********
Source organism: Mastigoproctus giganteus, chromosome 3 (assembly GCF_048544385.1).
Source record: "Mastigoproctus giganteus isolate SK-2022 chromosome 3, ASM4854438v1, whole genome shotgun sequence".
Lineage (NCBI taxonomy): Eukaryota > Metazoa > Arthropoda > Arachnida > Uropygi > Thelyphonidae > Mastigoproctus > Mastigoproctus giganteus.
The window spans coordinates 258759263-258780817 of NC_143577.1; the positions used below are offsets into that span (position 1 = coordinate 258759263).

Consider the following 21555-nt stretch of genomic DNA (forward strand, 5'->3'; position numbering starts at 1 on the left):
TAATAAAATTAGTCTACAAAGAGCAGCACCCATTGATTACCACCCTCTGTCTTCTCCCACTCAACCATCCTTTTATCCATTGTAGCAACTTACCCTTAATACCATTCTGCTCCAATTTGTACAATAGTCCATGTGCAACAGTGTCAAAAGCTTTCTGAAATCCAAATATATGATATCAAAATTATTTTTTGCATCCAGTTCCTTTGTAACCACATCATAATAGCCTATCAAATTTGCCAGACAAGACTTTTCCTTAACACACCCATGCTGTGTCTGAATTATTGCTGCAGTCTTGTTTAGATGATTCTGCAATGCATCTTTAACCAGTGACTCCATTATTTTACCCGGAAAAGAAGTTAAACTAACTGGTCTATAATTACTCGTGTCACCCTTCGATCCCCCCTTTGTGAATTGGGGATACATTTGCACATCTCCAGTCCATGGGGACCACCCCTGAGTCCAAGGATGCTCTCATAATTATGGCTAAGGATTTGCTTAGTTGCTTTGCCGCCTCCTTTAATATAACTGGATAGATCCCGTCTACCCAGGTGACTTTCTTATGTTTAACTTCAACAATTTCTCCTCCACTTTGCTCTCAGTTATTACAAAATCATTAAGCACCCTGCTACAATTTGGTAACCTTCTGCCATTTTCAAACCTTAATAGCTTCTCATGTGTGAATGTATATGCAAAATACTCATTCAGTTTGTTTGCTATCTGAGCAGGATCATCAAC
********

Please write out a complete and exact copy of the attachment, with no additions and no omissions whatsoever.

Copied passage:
Source organism: Mastigoproctus giganteus, chromosome 3 (assembly GCF_048544385.1).
Source record: "Mastigoproctus giganteus isolate SK-2022 chromosome 3, ASM4854438v1, whole genome shotgun sequence".
Lineage (NCBI taxonomy): Eukaryota > Metazoa > Arthropoda > Arachnida > Uropygi > Thelyphonidae > Mastigoproctus > Mastigoproctus giganteus.
The window spans coordinates 258759263-258780817 of NC_143577.1; the positions used below are offsets into that span (position 1 = coordinate 258759263).

Consider the following 21555-nt stretch of genomic DNA (forward strand, 5'->3'; position numbering starts at 1 on the left):
TAATAAAATTAGTCTACAAAGAGCAGCACCCATTGATTACCACCCTCTGTCTTCTCCCACTCAACCATCCTTTTATCCATTGTAGCAACTTACCCTTAATACCATTCTGCTCCAATTTGTACAATAGTCCATGTGCAACAGTGTCAAAAGCTTTCTGAAATCCAAATATATGATATCAAAATTATTTTTTGCATCCAGTTCCTTTGTAACCACATCATAATAGCCTATCAAATTTGCCAGACAAGACTTTTCCTTAACACACCCATGCTGTGTCTGAATTATTGCTGCAGTCTTGTTTAGATGATTCTGCAATGCATCTTTAACCAGTGACTCCATTATTTTACCCGGAAAAGAAGTTAAACTAACTGGTCTATAATTACTCGTGTCACCCTTCGATCCCCCCTTTGTGAATTGGGGATACATTTGCACATCTCCAGTCCATGGGGACCACCCCTGAGTCCAAGGATGCTCTCATAATTATGGCTAAGGATTTGCTTAGTTGCTTTGCCGCCTCCTTTAATATAACTGGATAGATCCCGTCTACCCAGGTGACTTTCTTATGTTTAACTTCAACAATTTCTCCTCCACTTTGCTCTCAGTTATTACAAAATCATTAAGCACCCTGCTACAATTTGGTAACCTTCTGCCATTTTCAAACCTTAATAGCTTCTCATGTGTGAATGTATATGCAAAATACTCATTCAGTTTGTTTGCTATCTGAGCAGGATCATCAAC